Underfunded Welfare Programs Increase Poverty Nationwide

By @MMichaelsMPN |
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    In this April 13, 2009 file photo, a "No trespassing" sign is seen at the edge of a homeless camp in Sacramento, Calif. (AP Photo/Rich Pedroncelli, File)

    In this April 13, 2009 file photo, a “No trespassing” sign is seen at the edge of a homeless camp in Sacramento, Calif. (AP Photo/Rich Pedroncelli, File)

    (MintPress) – Despite 50 million in poverty, and millions more living in “near poverty” conditions, welfare allocations have not kept up with basic cost of living increases, potentially preventing millions from properly feeding their families. Beyond discussions of the “fiscal cliff” relies an embedded assumption that a culture of dependency keeps generations dependent upon government programs.

    Although increasing welfare allocations is a tough sell in state and federal legislatures, government statistics show that essential social programs, broadly defined as “welfare,” have kept millions from entering the ranks of poverty, and could actually give citizens an opportunity to climb the ladder to a middle class existence.


    Preventing increases in poverty

    Reliance upon programs like Supplemental Nutritional Assistance (SNAP) have increased under President Obama, but have ultimately decreased the number of Americans living in subsistence poverty conditions.

    Relatively new measures of poverty, including the Supplemental Poverty Measure, show that refundable tax credits for working families and child tax credits, among other policies, helped lift 8.7 million Americans out of poverty in 2011. The crisis of poverty would clearly be much worse without such programs.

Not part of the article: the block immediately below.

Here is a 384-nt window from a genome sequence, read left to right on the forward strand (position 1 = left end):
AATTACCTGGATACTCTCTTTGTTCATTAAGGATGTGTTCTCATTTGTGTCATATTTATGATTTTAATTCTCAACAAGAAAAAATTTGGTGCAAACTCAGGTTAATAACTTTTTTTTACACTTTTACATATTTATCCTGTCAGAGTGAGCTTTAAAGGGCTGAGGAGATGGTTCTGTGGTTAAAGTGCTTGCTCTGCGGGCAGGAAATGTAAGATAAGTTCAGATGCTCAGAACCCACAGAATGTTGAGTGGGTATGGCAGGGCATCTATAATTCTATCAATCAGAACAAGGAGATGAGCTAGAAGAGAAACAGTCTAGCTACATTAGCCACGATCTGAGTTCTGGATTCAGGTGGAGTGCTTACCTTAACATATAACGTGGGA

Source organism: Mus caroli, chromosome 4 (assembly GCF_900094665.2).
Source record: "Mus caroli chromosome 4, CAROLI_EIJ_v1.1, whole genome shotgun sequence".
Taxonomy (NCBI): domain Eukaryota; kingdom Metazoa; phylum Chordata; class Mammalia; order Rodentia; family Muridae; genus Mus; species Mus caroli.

However, state and federal support for programs that can save families from poverty, malnutrition and homelessness have been consistently defunded in an effort to overcome budget shortfalls.


    Cost of living increases, welfare remains the same

    In many states, welfare is often one of the first programs to be considered for cuts. For many families, especially those headed by a single mother, welfare is a necessary lifeline allowing the impoverished to feed their families.

    Republicans have used welfare as a talking point, sometimes erroneously in an effort to tear down the program while attacking the modest support lent by Democrats.

    Newt Gingrich (R-Ga.) has consistently led the way in right-wing attacks on welfare, labeling President Barack Obama “the welfare President” during previous public addresses. While on the campaign trail during the Republican primaries, Gingrich said he planned “go to the NAACP convention and tell the African-American community why they should demand paychecks instead of food stamps.”

    Not only do white Americans draw the plurality of welfare checks, about 34 percent, Gingrich’s support for paychecks does not create jobs, nor does it restore a broken education system capable of giving Americans the skills necessary to succeed in an increasingly globalized economy.

    A study based on figures published by the U.S. Department of Health and Human Services found that real dollar welfare allocations have declined markedly since 1977-1978 when individuals received $238 per month from Temporary Assistance for Needy Families (TANF) and Aid to Families with Dependent Children (AFDC).